Controls for the electric trim are responsive and articulate the jet nozzle of FX’s redesigned pump to adjust the watercraft’s attitude to meet water conditions and speeds. On the opposite side are both Yamaha’s No Wake Mode and Cruise Assist, a welcomed feature despite being a non-Cruiser model. Both No Wake mode and Cruise Assist allow the rider to manually toggle the speed up or down using the right-hand arrows.

No Wake Mode’s default speed is 5 miles per hour, with an adjustment of 1 mile per hour either up or down. For Cruise Assist, you’re given up to 5 miles per hour of advancement or deceleration, before requiring to be reset to a different speed.

Two overlooked additions are the Reverse Assist and Thrust Directional Enhancer features; using the same right-hand toggles, Reserve Assist gives the rider a little extra oomph while backing up, ideal for when you’re backing off of the trailer bunks. The Thrust Directional Enhancer (or TDE) uses the trim arrows while set at neutral to give the rider the tiniest bit of forward or reverse thrust (without using the RiDE throttle levers) for maneuvering around a crowded dock or other tight confines.

Other features include CNC-cut two-tone Hydro-Turf mats that line the expanded rear swim platform and folding step, as well as cover the low-slung footwells with the industry’s only footwell drains. Note that the drains work via vacuum produced by the FX traveling forward and gravity, meaning they only drain when either underway or while out of the water.

Upon acceleration, the FX SVHO sprints out of the gate, reaching plane in seconds. It doesn’t launch violently or porpoise like other craft either; it’s power-to-weigh ratio is greatly helped by the Yamaha’s 818-pound dry weight. Made from proprietary nano clay and glass micro bubble materials, the NanoXcel2 process results in a durable, lightweight hull and deck that is also paintable and repairable.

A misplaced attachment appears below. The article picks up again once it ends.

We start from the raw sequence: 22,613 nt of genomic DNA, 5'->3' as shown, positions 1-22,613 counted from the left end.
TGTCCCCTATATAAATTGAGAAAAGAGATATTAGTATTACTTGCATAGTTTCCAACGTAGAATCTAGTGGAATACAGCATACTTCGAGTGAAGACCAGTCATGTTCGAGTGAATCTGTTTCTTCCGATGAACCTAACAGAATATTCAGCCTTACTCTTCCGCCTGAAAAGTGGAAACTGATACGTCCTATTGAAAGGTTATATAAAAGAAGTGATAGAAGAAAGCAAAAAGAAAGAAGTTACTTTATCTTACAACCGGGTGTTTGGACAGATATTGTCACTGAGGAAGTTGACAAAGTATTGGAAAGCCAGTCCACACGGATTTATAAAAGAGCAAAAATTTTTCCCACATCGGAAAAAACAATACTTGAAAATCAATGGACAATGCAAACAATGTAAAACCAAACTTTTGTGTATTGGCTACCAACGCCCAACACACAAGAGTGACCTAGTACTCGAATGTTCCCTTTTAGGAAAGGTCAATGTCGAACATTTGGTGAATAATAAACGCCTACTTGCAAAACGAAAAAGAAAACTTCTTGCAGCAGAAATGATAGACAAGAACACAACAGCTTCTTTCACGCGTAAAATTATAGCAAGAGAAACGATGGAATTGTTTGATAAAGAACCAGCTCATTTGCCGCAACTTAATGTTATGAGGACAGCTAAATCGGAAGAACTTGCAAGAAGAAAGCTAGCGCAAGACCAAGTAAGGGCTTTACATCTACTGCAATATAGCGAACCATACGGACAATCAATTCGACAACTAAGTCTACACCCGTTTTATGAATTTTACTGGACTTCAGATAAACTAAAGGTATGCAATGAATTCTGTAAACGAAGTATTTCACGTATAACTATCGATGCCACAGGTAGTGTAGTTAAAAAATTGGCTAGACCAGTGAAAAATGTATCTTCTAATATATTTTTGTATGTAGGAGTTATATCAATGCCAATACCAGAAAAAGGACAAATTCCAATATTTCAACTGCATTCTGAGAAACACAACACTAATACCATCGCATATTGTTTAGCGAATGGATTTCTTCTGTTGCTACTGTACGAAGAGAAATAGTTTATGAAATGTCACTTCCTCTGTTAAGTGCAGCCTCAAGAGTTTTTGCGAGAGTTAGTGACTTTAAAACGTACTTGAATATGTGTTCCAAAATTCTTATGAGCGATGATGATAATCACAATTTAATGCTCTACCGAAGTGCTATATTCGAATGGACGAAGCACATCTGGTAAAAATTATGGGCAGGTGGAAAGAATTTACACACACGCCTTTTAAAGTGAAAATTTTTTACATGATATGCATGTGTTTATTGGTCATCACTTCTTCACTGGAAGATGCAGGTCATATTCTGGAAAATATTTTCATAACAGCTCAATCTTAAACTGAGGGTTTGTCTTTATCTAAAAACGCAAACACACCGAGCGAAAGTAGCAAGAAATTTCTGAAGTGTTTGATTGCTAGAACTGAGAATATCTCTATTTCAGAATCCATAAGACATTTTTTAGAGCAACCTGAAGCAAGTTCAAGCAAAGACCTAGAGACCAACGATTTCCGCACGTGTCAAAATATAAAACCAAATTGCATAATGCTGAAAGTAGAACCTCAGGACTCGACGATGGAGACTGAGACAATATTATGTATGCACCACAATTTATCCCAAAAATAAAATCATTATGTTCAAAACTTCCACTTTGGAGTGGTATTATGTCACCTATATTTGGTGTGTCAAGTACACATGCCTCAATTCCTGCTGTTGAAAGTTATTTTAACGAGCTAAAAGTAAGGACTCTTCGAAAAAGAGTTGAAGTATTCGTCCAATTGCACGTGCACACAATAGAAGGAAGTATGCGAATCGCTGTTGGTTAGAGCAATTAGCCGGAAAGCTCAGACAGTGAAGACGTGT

The FX’s hull borrows much from the smaller GP1800R, relying heavily on lifting strakes and rounded chines to give the WaveRunner its natural, predictive tracking through all sorts of water conditions, as well as its smooth, instinctual inside-lean when thrown into a corner.

Stability at speed is key here, and the FX has it in spades. When under throttle, rider input is measured in millimeters, not inches. The FX doesn’t require big swings of the handlebars to snap a turn, or constant side-to-side steering to correct its path through chop. It’s as easy and point-and-shoot.

With its 18-and-a-half gallon fuel cell nearly topped off, we logged a respectable GPS top speed of 68.2mph at 840-feet above sea level under steely-gray 55-degree skies. Certainly, a lighter rider and lower elevation will garner superior results.

This adds up to the 2020 FX SVHO being without a doubt, the most aggressive, most spirited full-sized 3-seater runabout that Yamaha has offered; it’s recent racing pedigree is proof of this. And while the blacked-out livery is just…friggin’ awesome, it’s also almost indistinguishable from the rest of the water from a 100-feet away, so well, there’s that.

The NanoXcel2 hull and deck material is thinner than the slightly heavier NanoXcel (one) material used on the non-supercharged FX HO and HO Cruiser. That means its less absorbent to the bumps and bangs of riding full throttle over rough water. This should go without saying, but here I am, having to say it. While the FX SVHO can streak across the water, you’re gonna feel it a lot more than a thicker, heavier ski. That’s just how things work.

With an MSRP of $15,699, it’s one of Yamaha’s more premier WaveRunners, so I strongly recommend optioning for the versatile RAM mounts so you can switch between an optional cup holder or GPS mount – that is, if you don’t go for the massive JL Audio package and want new EcoXgear speakers that fit in the cup holders. Again, Yamaha leaves it all up to you.

In a rare instance of showing overt personal bias, the 2020 FX SVHO is just one of my plain favorite watercraft. It’s comfortable to ride casually, and can get up and scream when you clamp the throttle. It tracks straight, it goes where you point it and can out-handle machines making much more horsepower and with less seating. And dang, does it look mean just sitting there. I mean, c’mon! Just LOOK AT IT!

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Kevin Shaw

Kevin Shaw

Editor-in-Chief – kevin.shaw@shawgroupmedia.com Kevin Shaw is a decade-long powersports and automotive journalist whose love for things that go too fast has led him to launching The Watercraft Journal. Almost always found with stained hands and dirt under his fingernails, Kevin has an eye for the technical while keeping a eye out for beautiful photography and a great story.